Pediatric Nephrology

, Volume 33, Issue 1, pp 159–165 | Cite as

Trace element and vitamin concentrations in paediatric dialysis patients

  • Triona Joyce
  • Frances Court Brown
  • Dean Wallace
  • Christopher J. D. Reid
  • Manish D. Sinha
Original Article



There are few recent data regarding blood micronutrient concentrations and supplementation in children on maintenance dialysis. We investigated micronutrient concentrations following dialysis commencement.


Retrospective review, including all children on maintenance dialysis (peritoneal dialysis, PD; intermittent haemodialysis, IHD), for nutritional blood concentrations measured over the first 12 months. Patients received pyridoxine and Dialyvit® daily with planned 3-monthly micronutrient concentration monitoring including selenium, manganese, copper, zinc, folate and vitamins A, D, B12 and E.


We reviewed 47 children (24 girls) including 19 PD and 28 IHD, median age (IQR) 11.4 (2.8,14.4) years. 33 were white, 5 Asian, 5 black and 4 of other ethnic origins. Vitamin A, B12 and E concentrations were within range in 6%, 20% and 13% respectively, with all others above normal range. Serum folate and vitamin D concentrations were within the desired range of 55%, with the rest above or below target. For trace elements, 37%, 60%, 65% and 89% achieved normal ranges for zinc, manganese, copper and selenium respectively. Deficiencies were seen for zinc (43%), copper (28%), folate (6%) and selenium (4%), whereas 7%, 7%, 20% and 40% had copper, selenium, zinc and manganese levels above normal ranges. Despite standard pyridoxine supplementation, only 6 children were monitored during the study period.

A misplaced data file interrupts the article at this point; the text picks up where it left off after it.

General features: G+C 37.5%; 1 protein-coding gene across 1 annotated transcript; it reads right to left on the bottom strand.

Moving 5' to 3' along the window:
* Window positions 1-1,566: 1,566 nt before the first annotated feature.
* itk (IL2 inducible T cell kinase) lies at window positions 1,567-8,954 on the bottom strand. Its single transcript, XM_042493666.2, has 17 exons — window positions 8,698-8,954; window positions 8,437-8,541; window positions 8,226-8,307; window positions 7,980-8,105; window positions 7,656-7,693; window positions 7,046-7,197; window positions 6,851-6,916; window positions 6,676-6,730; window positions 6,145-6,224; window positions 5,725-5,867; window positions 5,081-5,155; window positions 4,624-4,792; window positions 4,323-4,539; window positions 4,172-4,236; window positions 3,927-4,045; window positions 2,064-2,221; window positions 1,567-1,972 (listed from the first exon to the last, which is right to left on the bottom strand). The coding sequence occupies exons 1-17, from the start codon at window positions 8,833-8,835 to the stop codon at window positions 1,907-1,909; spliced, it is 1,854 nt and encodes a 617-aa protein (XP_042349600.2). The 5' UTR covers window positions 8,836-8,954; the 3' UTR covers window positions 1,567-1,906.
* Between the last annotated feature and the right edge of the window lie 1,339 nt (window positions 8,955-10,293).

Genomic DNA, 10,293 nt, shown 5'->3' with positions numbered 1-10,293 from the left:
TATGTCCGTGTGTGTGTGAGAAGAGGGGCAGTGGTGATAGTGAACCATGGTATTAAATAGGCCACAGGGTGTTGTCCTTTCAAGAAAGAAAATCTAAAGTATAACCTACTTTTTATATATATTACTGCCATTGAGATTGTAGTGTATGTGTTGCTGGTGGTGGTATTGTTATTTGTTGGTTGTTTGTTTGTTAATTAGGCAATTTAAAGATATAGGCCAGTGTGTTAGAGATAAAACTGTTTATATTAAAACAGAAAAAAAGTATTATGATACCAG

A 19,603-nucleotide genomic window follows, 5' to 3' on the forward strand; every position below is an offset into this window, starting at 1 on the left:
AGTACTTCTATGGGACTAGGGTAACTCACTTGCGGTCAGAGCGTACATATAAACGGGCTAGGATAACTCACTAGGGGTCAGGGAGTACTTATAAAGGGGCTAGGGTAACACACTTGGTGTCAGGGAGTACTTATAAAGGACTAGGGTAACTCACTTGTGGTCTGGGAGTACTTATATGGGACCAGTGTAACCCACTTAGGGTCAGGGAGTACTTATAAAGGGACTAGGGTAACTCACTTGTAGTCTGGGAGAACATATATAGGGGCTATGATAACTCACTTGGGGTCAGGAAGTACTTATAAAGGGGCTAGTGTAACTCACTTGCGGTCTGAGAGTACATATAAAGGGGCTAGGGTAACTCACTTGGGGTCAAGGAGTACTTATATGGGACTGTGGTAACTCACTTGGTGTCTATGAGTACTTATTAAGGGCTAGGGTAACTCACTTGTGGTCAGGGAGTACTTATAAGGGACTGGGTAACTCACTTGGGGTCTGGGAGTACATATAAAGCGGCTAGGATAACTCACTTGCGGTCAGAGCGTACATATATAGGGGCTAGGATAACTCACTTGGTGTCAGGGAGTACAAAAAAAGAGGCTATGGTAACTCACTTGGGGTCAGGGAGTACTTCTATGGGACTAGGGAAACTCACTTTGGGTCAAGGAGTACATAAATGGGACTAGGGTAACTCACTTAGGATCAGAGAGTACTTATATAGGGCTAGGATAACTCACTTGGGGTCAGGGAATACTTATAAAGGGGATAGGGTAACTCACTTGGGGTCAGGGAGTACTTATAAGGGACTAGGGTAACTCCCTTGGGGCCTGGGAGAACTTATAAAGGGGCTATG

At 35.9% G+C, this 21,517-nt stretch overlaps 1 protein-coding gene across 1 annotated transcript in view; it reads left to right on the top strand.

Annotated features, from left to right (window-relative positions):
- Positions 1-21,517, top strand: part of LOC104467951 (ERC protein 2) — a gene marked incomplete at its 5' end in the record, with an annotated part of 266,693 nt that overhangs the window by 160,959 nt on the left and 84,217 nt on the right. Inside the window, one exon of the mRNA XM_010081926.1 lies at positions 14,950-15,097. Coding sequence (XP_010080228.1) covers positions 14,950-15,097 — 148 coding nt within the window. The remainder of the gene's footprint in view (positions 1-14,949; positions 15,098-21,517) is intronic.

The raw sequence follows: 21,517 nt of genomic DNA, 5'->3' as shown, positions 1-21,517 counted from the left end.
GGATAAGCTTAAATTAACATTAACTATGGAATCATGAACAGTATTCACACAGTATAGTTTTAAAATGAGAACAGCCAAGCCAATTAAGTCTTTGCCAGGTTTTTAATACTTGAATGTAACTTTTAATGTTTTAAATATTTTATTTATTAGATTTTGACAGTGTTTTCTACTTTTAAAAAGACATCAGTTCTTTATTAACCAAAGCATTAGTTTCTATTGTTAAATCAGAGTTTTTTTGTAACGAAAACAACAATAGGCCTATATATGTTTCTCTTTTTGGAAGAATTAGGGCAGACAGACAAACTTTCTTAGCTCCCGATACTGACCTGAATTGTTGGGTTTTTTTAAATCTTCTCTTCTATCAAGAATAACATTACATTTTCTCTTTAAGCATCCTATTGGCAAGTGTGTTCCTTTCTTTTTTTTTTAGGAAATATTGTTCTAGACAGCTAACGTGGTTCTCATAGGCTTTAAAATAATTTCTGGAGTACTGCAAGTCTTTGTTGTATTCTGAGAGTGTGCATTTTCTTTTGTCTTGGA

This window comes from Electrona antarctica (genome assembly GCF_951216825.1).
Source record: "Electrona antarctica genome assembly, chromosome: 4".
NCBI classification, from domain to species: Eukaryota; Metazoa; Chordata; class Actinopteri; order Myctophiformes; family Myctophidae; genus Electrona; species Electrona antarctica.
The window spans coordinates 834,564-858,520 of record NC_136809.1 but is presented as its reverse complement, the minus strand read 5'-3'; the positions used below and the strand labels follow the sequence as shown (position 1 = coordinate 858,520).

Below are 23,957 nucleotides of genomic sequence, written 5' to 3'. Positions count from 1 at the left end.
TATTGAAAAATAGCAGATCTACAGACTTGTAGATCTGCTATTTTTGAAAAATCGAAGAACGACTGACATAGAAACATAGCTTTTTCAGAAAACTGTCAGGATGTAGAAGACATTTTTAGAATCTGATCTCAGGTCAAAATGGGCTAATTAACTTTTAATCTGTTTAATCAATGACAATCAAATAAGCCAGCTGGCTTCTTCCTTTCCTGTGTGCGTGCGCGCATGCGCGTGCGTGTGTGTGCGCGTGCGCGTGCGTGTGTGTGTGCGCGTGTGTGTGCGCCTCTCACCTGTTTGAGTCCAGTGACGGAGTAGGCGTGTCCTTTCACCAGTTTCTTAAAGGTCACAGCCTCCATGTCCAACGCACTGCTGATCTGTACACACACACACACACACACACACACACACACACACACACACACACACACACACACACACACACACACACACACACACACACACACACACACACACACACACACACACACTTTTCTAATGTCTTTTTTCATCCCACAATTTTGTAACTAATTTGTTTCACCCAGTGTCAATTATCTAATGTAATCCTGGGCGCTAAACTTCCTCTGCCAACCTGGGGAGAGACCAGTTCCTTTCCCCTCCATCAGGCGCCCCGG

Concentrations of several trace elements and vitamins were outside reference ranges. Response to systematic monitoring and targeted supplementation should be evaluated in future studies. Paediatric dialysis centres should consider undertaking routine nutritional bloods monitoring, particularly for vitamin D, zinc and copper.


Dialysis Minerals Trace elements Blood monitoring 



The author MDS acknowledges financial support from the Department of Health via the National Institute for Health Research (NIHR) comprehensive Biomedical Research Centre award to Guy’s & St Thomas’ NHS Foundation Trust in partnership with King’s College London and King’s College Hospital NHS Foundation Trust.

Compliance with ethics standards

The authors confirmed that as this was a retrospective analysis evaluating results of clinical investigations no consent from patients was indicated.

Conflicts of interest



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Copyright information

© IPNA 2017

Authors and Affiliations

  • Triona Joyce
    • 1
  • Frances Court Brown
    • 1
  • Dean Wallace
    • 2
  • Christopher J. D. Reid
    • 2
  • Manish D. Sinha
    • 2
  1. 1.Department of Nutrition and DieteticsEvelina London Children’s Hospital, Guys & St Thomas’ NHS Foundation TrustLondonUK
  2. 2.Department of Paediatric Nephrology3rd Floor Beckett House, Evelina London Children’s Hospital, Guys & St Thomas’ NHS Foundation TrustLondonUK

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